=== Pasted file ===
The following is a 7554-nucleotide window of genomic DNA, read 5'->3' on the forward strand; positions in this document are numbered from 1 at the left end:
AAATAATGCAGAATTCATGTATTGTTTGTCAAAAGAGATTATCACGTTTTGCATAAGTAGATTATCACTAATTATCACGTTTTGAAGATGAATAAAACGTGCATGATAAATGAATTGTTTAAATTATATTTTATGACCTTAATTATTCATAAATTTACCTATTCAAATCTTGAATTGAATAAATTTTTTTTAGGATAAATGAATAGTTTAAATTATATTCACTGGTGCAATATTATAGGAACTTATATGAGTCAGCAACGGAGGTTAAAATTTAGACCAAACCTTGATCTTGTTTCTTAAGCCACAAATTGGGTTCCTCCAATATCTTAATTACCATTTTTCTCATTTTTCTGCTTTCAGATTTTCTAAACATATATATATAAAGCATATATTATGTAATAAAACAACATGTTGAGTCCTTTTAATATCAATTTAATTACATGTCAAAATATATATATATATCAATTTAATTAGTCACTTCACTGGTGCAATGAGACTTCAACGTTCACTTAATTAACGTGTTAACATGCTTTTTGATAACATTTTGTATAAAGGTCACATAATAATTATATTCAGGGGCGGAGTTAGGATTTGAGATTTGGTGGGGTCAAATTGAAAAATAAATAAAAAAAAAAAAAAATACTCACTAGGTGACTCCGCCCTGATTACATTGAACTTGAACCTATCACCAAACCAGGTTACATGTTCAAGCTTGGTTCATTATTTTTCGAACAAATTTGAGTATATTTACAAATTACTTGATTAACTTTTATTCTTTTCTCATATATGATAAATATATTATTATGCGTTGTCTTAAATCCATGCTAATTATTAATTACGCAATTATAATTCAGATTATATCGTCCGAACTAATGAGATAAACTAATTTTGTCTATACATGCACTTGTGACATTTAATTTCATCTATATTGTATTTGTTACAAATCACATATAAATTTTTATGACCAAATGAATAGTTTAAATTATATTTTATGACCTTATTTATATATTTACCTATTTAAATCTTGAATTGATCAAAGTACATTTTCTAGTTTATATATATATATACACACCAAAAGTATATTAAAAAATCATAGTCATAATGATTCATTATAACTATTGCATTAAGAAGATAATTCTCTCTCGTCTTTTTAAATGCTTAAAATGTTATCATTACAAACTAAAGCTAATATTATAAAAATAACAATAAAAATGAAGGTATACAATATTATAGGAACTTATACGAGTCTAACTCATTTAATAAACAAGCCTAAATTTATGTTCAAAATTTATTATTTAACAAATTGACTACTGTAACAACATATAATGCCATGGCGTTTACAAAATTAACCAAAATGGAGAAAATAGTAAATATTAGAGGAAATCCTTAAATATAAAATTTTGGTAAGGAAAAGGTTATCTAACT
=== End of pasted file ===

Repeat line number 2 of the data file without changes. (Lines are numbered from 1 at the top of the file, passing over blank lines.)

AAATAATGCAGAATTCATGTATTGTTTGTCAAAAGAGATTATCACGTTTTGCATAAGTAGATTATCACTAATTATCACGTTTTGAAGATGAATAAAACGTGCATGATAAATGAATTGTTTAAATTATATTTTATGACCTTAATTATTCATAAATTTACCTATTCAAATCTTGAATTGAATAAATTTTTTTTAGGATAAATGAATAGTTTAAATTATATTCACTGGTGCAATATTATAGGAACTTATATGAGTCAGCAACGGAGGTTAAAATTTAGACCAAACCTTGATCTTGTTTCTTAAGCCACAAATTGGGTTCCTCCAATATCTTAATTACCATTTTTCTCATTTTTCTGCTTTCAGATTTTCTAAACATATATATATAAAGCATATATTATGTAATAAAACAACATGTTGAGTCCTTTTAATATCAATTTAATTACATGTCAAAATATATATATATATCAATTTAATTAGTCACTTCACTGGTGCAATGAGACTTCAACGTTCACTTAATTAACGTGTTAACATGCTTTTTGATAACATTTTGTATAAAGGTCACATAATAATTATATTCAGGGGCGGAGTTAGGATTTGAGATTTGGTGGGGTCAAATTGAAAAATAAATAAAAAAAAAAAAAAATACTCACTAGGTGACTCCGCCCTGATTACATTGAACTTGAACCTATCACCAAACCAGGTTACATGTTCAAGCTTGGTTCATTATTTTTCGAACAAATTTGAGTATATTTACAAATTACTTGATTAACTTTTATTCTTTTCTCATATATGATAAATATATTATTATGCGTTGTCTTAAATCCATGCTAATTATTAATTACGCAATTATAATTCAGATTATATCGTCCGAACTAATGAGATAAACTAATTTTGTCTATACATGCACTTGTGACATTTAATTTCATCTATATTGTATTTGTTACAAATCACATATAAATTTTTATGACCAAATGAATAGTTTAAATTATATTTTATGACCTTATTTATATATTTACCTATTTAAATCTTGAATTGATCAAAGTACATTTTCTAGTTTATATATATATATACACACCAAAAGTATATTAAAAAATCATAGTCATAATGATTCATTATAACTATTGCATTAAGAAGATAATTCTCTCTCGTCTTTTTAAATGCTTAAAATGTTATCATTACAAACTAAAGCTAATATTATAAAAATAACAATAAAAATGAAGGTATACAATATTATAGGAACTTATACGAGTCTAACTCATTTAATAAACAAGCCTAAATTTATGTTCAAAATTTATTATTTAACAAATTGACTACTGTAACAACATATAATGCCATGGCGTTTACAAAATTAACCAAAATGGAGAAAATAGTAAATATTAGAGGAAATCCTTAAATATAAAATTTTGGTAAGGAAAAGGTTATCTAACT